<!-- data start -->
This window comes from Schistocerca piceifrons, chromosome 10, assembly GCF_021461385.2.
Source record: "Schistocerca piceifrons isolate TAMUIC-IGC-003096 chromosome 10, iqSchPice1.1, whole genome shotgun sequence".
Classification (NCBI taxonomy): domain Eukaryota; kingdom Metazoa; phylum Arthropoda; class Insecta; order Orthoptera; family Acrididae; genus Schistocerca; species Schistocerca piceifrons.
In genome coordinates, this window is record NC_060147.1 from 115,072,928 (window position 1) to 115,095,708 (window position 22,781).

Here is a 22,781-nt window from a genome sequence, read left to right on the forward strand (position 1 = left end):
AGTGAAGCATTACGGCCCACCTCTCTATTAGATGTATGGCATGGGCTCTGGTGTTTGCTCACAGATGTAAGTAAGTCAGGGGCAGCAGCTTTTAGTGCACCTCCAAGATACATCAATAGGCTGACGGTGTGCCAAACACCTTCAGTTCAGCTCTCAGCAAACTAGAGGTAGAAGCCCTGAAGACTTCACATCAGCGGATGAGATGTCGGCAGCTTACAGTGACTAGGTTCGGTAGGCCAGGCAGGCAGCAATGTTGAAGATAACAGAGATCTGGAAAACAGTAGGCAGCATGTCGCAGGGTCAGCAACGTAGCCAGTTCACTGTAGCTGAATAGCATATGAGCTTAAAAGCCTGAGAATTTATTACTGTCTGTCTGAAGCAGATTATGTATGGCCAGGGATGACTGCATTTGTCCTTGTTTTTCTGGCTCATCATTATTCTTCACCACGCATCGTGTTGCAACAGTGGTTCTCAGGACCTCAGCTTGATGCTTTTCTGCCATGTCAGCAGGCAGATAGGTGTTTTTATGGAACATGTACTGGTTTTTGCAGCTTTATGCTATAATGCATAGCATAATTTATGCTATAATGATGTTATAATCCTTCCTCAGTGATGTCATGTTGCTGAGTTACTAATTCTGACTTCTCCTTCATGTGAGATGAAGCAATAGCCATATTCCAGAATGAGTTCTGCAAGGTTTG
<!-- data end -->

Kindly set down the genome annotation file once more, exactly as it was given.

This window comes from Schistocerca piceifrons, chromosome 10, assembly GCF_021461385.2.
Source record: "Schistocerca piceifrons isolate TAMUIC-IGC-003096 chromosome 10, iqSchPice1.1, whole genome shotgun sequence".
Classification (NCBI taxonomy): domain Eukaryota; kingdom Metazoa; phylum Arthropoda; class Insecta; order Orthoptera; family Acrididae; genus Schistocerca; species Schistocerca piceifrons.
In genome coordinates, this window is record NC_060147.1 from 115,072,928 (window position 1) to 115,095,708 (window position 22,781).

Here is a 22,781-nt window from a genome sequence, read left to right on the forward strand (position 1 = left end):
AGTGAAGCATTACGGCCCACCTCTCTATTAGATGTATGGCATGGGCTCTGGTGTTTGCTCACAGATGTAAGTAAGTCAGGGGCAGCAGCTTTTAGTGCACCTCCAAGATACATCAATAGGCTGACGGTGTGCCAAACACCTTCAGTTCAGCTCTCAGCAAACTAGAGGTAGAAGCCCTGAAGACTTCACATCAGCGGATGAGATGTCGGCAGCTTACAGTGACTAGGTTCGGTAGGCCAGGCAGGCAGCAATGTTGAAGATAACAGAGATCTGGAAAACAGTAGGCAGCATGTCGCAGGGTCAGCAACGTAGCCAGTTCACTGTAGCTGAATAGCATATGAGCTTAAAAGCCTGAGAATTTATTACTGTCTGTCTGAAGCAGATTATGTATGGCCAGGGATGACTGCATTTGTCCTTGTTTTTCTGGCTCATCATTATTCTTCACCACGCATCGTGTTGCAACAGTGGTTCTCAGGACCTCAGCTTGATGCTTTTCTGCCATGTCAGCAGGCAGATAGGTGTTTTTATGGAACATGTACTGGTTTTTGCAGCTTTATGCTATAATGCATAGCATAATTTATGCTATAATGATGTTATAATCCTTCCTCAGTGATGTCATGTTGCTGAGTTACTAATTCTGACTTCTCCTTCATGTGAGATGAAGCAATAGCCATATTCCAGAATGAGTTCTGCAAGGTTTG